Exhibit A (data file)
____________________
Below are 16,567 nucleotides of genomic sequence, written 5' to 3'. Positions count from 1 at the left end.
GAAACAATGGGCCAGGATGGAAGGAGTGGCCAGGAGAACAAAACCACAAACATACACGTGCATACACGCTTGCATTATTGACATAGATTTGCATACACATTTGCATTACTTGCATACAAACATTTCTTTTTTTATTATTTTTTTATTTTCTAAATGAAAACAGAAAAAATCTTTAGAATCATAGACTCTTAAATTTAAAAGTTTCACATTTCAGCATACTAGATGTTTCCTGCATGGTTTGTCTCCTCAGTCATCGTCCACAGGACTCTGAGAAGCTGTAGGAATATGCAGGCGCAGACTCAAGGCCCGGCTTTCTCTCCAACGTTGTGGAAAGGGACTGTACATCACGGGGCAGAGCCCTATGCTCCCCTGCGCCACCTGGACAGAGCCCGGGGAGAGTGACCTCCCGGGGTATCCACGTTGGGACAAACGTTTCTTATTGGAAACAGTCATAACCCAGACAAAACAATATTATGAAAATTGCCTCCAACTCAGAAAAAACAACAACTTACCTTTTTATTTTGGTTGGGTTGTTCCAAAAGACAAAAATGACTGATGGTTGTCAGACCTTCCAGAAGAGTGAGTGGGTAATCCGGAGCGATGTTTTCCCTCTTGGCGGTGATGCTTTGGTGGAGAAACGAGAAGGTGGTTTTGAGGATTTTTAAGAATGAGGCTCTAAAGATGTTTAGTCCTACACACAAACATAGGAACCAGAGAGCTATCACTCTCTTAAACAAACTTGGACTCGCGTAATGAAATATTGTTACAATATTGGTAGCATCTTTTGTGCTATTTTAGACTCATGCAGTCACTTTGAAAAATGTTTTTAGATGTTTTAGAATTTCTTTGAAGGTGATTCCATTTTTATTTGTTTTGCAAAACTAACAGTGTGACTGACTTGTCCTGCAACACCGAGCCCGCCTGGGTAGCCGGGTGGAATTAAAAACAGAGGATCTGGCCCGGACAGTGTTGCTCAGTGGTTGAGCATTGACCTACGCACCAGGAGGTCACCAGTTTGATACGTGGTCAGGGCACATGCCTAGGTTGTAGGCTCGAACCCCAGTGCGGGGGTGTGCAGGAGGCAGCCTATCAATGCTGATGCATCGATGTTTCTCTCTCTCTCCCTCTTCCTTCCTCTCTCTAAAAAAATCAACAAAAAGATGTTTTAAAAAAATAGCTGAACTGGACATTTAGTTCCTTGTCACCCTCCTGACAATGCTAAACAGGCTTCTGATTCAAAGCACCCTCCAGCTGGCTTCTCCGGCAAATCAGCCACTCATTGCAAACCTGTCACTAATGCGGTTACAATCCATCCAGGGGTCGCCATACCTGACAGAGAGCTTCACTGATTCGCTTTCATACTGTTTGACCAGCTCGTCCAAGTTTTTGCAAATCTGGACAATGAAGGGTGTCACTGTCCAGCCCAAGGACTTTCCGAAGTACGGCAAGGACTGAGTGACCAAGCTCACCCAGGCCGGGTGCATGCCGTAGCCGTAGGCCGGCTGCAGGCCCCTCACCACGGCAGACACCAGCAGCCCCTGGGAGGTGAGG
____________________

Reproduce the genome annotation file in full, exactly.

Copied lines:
Below are 16,567 nucleotides of genomic sequence, written 5' to 3'. Positions count from 1 at the left end.
GAAACAATGGGCCAGGATGGAAGGAGTGGCCAGGAGAACAAAACCACAAACATACACGTGCATACACGCTTGCATTATTGACATAGATTTGCATACACATTTGCATTACTTGCATACAAACATTTCTTTTTTTATTATTTTTTTATTTTCTAAATGAAAACAGAAAAAATCTTTAGAATCATAGACTCTTAAATTTAAAAGTTTCACATTTCAGCATACTAGATGTTTCCTGCATGGTTTGTCTCCTCAGTCATCGTCCACAGGACTCTGAGAAGCTGTAGGAATATGCAGGCGCAGACTCAAGGCCCGGCTTTCTCTCCAACGTTGTGGAAAGGGACTGTACATCACGGGGCAGAGCCCTATGCTCCCCTGCGCCACCTGGACAGAGCCCGGGGAGAGTGACCTCCCGGGGTATCCACGTTGGGACAAACGTTTCTTATTGGAAACAGTCATAACCCAGACAAAACAATATTATGAAAATTGCCTCCAACTCAGAAAAAACAACAACTTACCTTTTTATTTTGGTTGGGTTGTTCCAAAAGACAAAAATGACTGATGGTTGTCAGACCTTCCAGAAGAGTGAGTGGGTAATCCGGAGCGATGTTTTCCCTCTTGGCGGTGATGCTTTGGTGGAGAAACGAGAAGGTGGTTTTGAGGATTTTTAAGAATGAGGCTCTAAAGATGTTTAGTCCTACACACAAACATAGGAACCAGAGAGCTATCACTCTCTTAAACAAACTTGGACTCGCGTAATGAAATATTGTTACAATATTGGTAGCATCTTTTGTGCTATTTTAGACTCATGCAGTCACTTTGAAAAATGTTTTTAGATGTTTTAGAATTTCTTTGAAGGTGATTCCATTTTTATTTGTTTTGCAAAACTAACAGTGTGACTGACTTGTCCTGCAACACCGAGCCCGCCTGGGTAGCCGGGTGGAATTAAAAACAGAGGATCTGGCCCGGACAGTGTTGCTCAGTGGTTGAGCATTGACCTACGCACCAGGAGGTCACCAGTTTGATACGTGGTCAGGGCACATGCCTAGGTTGTAGGCTCGAACCCCAGTGCGGGGGTGTGCAGGAGGCAGCCTATCAATGCTGATGCATCGATGTTTCTCTCTCTCTCCCTCTTCCTTCCTCTCTCTAAAAAAATCAACAAAAAGATGTTTTAAAAAAATAGCTGAACTGGACATTTAGTTCCTTGTCACCCTCCTGACAATGCTAAACAGGCTTCTGATTCAAAGCACCCTCCAGCTGGCTTCTCCGGCAAATCAGCCACTCATTGCAAACCTGTCACTAATGCGGTTACAATCCATCCAGGGGTCGCCATACCTGACAGAGAGCTTCACTGATTCGCTTTCATACTGTTTGACCAGCTCGTCCAAGTTTTTGCAAATCTGGACAATGAAGGGTGTCACTGTCCAGCCCAAGGACTTTCCGAAGTACGGCAAGGACTGAGTGACCAAGCTCACCCAGGCCGGGTGCATGCCGTAGCCGTAGGCCGGCTGCAGGCCCCTCACCACGGCAGACACCAGCAGCCCCTGGGAGGTGAGG